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#8729124 Nov 18, 2013 at 01:30 PM
Envoy
45 Posts
After watching Scott Nicholson's video and reading the material, what worthwhile examples have you seen of gamification. And why what is meaningful?

What bad examples have you seen that either "put off" the intended audience or had no effect for the time and effort spent?
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#8730078 Nov 18, 2013 at 05:17 PM
Initiate
110 Posts
I have not read all the material yet (read most of the Nicholson stuff previously though), but I just came across this video and thought it fit in here.

Nicole Lazzaro (of XEODesign) on Work as Play
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#8733398 Nov 19, 2013 at 11:55 AM
Initiate
108 Posts
I really agree with a lot of Scott Nicholson says. I would be interested to get your opinions and advice about how to integrate these ideas into a traditional classroom setting, where students ARE required to participate in the activities and there is a set (and abundant) amount of information that they have to learn. Often this learning has to occur in the given order as well, as many of the concepts build on one another.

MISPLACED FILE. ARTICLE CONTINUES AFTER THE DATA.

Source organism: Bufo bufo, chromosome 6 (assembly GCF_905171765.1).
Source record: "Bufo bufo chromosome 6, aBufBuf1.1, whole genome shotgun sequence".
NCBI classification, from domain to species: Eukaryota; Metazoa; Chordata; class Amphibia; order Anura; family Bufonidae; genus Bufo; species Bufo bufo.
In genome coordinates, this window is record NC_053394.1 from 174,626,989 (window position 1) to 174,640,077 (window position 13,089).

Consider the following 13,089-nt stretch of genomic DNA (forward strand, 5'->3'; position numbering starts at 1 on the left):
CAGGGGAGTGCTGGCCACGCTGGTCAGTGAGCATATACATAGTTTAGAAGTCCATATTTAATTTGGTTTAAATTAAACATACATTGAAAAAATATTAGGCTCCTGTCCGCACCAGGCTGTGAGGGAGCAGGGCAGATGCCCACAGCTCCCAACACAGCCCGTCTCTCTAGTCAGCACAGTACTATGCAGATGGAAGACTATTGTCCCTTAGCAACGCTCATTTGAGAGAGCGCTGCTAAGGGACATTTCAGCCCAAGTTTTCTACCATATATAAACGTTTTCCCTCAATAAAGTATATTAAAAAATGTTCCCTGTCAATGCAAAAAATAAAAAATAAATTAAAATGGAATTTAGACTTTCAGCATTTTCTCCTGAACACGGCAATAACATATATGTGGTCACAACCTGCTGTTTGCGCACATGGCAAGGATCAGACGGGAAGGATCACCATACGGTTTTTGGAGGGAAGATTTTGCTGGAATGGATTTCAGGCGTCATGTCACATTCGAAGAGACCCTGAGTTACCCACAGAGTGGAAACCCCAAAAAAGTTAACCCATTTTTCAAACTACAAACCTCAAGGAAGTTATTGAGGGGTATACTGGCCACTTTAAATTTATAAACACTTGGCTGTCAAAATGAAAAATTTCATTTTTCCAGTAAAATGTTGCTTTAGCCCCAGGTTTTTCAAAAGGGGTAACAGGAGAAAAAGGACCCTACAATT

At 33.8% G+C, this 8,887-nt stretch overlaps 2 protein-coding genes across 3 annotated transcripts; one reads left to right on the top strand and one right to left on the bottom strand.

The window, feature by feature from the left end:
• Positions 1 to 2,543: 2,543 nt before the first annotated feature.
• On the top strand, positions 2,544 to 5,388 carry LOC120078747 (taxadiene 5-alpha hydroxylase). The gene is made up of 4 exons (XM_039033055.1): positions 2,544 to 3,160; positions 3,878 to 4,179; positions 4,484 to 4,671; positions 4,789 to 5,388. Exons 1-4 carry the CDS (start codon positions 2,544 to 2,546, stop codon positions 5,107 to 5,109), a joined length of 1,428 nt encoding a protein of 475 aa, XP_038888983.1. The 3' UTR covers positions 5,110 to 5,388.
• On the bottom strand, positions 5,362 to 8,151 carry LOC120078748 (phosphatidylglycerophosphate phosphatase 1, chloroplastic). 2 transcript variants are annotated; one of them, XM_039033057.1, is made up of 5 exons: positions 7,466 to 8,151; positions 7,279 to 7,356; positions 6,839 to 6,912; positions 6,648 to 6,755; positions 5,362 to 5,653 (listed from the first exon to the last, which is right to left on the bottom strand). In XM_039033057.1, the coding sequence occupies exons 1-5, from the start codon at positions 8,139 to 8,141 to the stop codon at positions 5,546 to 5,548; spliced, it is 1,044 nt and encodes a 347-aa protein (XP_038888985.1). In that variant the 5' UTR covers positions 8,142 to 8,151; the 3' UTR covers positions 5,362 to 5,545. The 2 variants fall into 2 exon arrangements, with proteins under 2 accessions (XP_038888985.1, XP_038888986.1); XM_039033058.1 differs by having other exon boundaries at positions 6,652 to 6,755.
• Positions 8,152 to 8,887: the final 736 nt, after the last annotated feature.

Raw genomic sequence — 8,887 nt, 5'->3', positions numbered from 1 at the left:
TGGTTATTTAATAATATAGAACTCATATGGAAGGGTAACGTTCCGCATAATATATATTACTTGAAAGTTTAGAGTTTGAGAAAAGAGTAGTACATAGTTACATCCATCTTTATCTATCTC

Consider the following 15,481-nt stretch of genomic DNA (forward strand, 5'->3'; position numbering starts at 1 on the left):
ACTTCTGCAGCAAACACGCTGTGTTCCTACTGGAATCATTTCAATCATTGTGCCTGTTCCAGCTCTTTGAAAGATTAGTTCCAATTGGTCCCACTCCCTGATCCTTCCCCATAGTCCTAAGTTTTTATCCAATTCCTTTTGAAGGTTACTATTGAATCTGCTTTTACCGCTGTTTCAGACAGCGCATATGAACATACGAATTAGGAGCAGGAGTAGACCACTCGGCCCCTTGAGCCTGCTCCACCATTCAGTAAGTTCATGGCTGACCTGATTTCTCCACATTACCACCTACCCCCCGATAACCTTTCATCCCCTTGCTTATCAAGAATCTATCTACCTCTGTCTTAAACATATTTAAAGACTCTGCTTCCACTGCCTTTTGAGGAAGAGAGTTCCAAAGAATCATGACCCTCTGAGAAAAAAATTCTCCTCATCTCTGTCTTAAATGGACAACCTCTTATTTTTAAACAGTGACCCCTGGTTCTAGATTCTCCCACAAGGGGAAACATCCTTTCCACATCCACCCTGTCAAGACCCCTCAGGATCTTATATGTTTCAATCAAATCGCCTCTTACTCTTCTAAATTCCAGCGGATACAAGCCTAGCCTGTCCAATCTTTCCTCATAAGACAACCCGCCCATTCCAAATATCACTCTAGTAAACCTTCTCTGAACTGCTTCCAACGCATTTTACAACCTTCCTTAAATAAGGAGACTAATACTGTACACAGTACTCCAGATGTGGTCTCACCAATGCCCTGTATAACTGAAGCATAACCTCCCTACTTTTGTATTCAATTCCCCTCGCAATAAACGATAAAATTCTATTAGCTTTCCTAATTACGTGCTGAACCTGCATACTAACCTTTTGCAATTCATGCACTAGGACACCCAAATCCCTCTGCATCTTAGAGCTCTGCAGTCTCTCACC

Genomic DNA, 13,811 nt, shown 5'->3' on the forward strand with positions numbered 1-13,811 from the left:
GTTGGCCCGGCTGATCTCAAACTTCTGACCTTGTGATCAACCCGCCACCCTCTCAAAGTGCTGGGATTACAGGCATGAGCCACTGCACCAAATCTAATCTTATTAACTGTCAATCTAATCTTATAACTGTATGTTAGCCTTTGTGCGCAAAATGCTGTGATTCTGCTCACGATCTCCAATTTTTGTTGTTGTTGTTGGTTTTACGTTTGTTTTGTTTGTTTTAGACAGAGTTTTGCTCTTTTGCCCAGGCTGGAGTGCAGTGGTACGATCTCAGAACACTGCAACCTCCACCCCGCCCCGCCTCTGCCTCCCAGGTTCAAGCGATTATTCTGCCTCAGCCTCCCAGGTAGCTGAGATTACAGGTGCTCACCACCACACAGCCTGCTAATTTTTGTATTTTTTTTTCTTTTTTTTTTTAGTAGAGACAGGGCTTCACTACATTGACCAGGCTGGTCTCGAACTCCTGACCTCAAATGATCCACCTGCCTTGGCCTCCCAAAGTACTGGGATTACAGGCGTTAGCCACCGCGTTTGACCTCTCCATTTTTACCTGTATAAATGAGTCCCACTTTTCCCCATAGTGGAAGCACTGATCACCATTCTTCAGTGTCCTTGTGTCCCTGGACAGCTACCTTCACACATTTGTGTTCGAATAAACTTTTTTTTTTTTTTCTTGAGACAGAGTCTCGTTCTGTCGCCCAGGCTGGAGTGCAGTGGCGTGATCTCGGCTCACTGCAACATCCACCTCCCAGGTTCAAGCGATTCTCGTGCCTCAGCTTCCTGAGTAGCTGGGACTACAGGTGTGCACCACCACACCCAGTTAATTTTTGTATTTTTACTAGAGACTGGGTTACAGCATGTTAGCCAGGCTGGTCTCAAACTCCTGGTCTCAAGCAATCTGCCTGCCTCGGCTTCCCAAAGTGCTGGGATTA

Given that, how do we bring elements of choice and freedom into a classroom attempting to use a meaningfully gamified system?
Don’t do work that just exists within your classroom... do work that changes the world. -Will Richardson

http://www.gamifymyclass.blogspot.ca
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#8733863 Nov 19, 2013 at 01:31 PM
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110 Posts
"Given that, how do we bring elements of choice and freedom into a classroom attempting to use a meaningfully gamified system?"

This really is *the* question. If we'd figured this out, we'd all be rich (or at least, considered "magical teachers").

Here's what I do that seems to help.
  • De-emphasize grades as much as possible. Obviously I still give grades, and the students still know they'll get them, but I don't put a lot of emphasis on them. I rarely talk about grades in class (either in a "this will effect your grade" or a "your grades were" type manner). I do almost all of my grading online through my LMS, so they happen and students can see them, but they kinda exist outside of actual classtime. (I realize not everyone has this as an option.)
  • Focus on assignments/projects as ways to gain knowledge. I always present my assignments as learning a new skill or bit of knowledge. Whenever possible I try to frame assignments as: I present a problem, then I present a possible solution. Students then have to solve a related problem on their own. Sometimes there's too much "background" to really frame a problem well, so I'll just ask the students to trust me that it'll be useful, but I try to keep these to an absolute minimum.